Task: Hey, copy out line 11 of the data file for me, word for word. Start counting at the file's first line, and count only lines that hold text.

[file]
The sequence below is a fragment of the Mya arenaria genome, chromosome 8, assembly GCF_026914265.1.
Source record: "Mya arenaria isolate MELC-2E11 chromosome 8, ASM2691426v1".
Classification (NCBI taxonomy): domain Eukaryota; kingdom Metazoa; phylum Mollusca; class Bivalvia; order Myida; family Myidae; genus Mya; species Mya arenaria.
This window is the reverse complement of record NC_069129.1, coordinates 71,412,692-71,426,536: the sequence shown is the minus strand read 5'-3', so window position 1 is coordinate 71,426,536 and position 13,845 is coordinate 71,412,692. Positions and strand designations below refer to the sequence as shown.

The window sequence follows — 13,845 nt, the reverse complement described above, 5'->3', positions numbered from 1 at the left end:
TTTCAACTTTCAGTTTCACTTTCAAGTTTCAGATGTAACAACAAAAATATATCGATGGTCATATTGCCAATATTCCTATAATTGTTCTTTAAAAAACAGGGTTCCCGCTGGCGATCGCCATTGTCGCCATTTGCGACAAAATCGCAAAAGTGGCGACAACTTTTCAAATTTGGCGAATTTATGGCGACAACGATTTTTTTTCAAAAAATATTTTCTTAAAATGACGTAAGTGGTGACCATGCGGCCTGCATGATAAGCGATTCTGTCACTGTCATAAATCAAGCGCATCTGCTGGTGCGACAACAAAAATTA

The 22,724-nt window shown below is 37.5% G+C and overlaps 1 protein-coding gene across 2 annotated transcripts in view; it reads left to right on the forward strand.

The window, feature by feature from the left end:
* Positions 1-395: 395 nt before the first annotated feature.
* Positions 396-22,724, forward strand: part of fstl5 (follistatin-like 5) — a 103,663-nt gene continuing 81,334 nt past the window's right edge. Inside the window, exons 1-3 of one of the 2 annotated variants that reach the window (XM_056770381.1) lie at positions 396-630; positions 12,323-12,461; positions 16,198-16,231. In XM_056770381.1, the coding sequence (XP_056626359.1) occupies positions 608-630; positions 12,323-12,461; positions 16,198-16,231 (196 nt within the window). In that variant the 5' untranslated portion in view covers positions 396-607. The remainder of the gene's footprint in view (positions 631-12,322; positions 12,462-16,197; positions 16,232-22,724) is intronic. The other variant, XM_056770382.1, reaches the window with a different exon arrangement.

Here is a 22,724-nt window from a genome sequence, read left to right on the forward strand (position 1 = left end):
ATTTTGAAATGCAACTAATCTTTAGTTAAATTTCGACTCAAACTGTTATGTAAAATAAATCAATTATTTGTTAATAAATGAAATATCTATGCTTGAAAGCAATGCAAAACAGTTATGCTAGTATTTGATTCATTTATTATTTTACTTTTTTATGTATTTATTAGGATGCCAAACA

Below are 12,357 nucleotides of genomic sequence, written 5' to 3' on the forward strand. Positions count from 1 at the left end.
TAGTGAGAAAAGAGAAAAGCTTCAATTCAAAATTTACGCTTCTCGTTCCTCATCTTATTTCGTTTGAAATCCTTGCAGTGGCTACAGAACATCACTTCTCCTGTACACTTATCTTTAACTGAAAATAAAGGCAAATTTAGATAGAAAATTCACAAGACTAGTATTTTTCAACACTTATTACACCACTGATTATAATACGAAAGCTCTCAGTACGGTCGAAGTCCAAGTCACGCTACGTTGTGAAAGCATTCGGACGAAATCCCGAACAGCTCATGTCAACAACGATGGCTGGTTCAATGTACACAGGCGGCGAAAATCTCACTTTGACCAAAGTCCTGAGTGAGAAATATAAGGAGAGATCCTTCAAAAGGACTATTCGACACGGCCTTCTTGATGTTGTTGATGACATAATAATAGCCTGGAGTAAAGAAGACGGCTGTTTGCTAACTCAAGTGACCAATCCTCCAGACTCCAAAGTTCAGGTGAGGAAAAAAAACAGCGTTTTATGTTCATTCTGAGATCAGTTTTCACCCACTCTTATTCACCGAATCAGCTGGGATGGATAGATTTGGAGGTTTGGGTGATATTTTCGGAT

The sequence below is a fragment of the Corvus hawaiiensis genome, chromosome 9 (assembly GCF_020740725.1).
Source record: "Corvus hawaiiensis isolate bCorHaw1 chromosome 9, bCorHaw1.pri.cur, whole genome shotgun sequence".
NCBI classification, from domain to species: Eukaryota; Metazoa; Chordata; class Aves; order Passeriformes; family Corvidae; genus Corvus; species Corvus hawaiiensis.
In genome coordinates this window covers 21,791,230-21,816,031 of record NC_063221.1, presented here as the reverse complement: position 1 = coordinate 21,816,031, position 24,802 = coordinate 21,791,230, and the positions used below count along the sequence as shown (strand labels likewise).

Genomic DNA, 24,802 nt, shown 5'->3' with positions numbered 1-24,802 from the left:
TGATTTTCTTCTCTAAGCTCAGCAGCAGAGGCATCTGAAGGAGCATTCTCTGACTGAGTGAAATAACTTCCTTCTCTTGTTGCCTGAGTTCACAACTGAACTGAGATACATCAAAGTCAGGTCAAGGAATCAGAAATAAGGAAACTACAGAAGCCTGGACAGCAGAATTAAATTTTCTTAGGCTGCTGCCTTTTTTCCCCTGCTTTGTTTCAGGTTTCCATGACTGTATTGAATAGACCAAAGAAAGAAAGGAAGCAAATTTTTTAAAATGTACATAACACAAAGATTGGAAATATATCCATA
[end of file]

Here is a 22,724-nt window from a genome sequence, read left to right on the forward strand (position 1 = left end):